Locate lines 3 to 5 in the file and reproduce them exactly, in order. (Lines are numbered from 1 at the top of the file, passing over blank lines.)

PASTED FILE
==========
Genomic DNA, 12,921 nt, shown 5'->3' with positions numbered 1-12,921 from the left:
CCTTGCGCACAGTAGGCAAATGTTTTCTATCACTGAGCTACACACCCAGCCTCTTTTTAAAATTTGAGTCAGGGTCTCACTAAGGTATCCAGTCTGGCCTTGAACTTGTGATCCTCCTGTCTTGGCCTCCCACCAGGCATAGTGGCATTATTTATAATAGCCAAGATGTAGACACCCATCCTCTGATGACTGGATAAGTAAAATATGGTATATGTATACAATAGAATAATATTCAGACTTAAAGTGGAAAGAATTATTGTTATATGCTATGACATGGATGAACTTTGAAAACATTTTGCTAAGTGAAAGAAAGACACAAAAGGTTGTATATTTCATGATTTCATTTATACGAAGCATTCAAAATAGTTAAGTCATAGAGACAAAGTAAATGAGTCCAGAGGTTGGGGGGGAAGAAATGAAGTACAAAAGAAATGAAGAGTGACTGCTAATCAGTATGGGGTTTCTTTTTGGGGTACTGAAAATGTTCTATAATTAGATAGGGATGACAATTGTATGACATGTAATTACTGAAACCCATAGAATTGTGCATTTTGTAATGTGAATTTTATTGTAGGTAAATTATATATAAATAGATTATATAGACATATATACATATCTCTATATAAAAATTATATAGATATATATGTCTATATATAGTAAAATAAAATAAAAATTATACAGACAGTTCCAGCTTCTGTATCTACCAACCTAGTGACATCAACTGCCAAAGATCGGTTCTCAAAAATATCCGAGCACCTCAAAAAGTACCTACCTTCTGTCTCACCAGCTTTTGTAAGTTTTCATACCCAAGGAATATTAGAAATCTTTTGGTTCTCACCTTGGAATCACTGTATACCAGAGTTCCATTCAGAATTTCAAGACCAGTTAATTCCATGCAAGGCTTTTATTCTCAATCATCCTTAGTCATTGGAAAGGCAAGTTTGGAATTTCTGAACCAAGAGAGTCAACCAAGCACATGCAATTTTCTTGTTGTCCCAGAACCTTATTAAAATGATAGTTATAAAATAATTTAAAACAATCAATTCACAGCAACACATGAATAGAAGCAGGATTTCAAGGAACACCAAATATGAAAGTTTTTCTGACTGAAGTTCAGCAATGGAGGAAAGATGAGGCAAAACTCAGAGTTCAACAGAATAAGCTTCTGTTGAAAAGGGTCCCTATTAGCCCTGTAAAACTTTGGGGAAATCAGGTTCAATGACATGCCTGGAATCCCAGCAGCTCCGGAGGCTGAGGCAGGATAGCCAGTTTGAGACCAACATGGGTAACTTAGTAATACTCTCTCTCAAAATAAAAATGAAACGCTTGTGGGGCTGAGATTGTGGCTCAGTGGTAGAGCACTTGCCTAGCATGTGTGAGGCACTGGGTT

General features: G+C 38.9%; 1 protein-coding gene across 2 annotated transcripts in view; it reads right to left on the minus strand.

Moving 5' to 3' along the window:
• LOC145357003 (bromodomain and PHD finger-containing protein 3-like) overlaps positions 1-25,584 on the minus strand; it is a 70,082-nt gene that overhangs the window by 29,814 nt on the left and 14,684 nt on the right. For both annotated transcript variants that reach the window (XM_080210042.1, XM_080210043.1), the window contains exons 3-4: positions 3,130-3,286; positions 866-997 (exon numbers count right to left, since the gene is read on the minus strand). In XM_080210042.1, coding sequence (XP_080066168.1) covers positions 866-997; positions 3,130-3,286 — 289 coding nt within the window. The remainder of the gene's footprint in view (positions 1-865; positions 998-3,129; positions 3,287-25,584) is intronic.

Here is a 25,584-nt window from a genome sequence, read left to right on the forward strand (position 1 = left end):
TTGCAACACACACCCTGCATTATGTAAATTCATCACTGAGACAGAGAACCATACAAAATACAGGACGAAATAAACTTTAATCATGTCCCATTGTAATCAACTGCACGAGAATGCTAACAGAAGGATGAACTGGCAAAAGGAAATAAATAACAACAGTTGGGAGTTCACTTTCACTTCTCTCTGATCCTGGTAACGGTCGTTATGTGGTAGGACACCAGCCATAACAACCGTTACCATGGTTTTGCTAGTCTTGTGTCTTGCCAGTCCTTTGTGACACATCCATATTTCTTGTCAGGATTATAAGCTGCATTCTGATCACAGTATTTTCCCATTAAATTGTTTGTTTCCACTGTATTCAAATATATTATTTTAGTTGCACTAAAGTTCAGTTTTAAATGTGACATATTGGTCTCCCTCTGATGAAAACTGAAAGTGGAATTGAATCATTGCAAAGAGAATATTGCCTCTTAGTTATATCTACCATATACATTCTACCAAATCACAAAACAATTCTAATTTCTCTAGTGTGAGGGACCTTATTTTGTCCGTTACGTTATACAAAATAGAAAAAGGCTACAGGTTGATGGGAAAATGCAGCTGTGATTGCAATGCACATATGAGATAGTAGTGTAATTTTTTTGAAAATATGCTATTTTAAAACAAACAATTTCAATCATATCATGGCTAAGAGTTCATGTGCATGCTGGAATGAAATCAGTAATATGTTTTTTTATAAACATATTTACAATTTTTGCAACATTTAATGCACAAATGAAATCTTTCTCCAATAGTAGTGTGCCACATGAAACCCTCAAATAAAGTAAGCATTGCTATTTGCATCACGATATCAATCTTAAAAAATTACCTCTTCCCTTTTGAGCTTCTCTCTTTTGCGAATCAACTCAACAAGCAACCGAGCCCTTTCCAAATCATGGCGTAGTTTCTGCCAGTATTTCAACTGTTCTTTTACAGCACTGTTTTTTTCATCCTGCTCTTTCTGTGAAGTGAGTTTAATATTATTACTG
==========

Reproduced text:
General features: G+C 38.9%; 1 protein-coding gene across 2 annotated transcripts in view; it reads right to left on the minus strand.

Moving 5' to 3' along the window:
• LOC145357003 (bromodomain and PHD finger-containing protein 3-like) overlaps positions 1-25,584 on the minus strand; it is a 70,082-nt gene that overhangs the window by 29,814 nt on the left and 14,684 nt on the right. For both annotated transcript variants that reach the window (XM_080210042.1, XM_080210043.1), the window contains exons 3-4: positions 3,130-3,286; positions 866-997 (exon numbers count right to left, since the gene is read on the minus strand). In XM_080210042.1, coding sequence (XP_080066168.1) covers positions 866-997; positions 3,130-3,286 — 289 coding nt within the window. The remainder of the gene's footprint in view (positions 1-865; positions 998-3,129; positions 3,287-25,584) is intronic.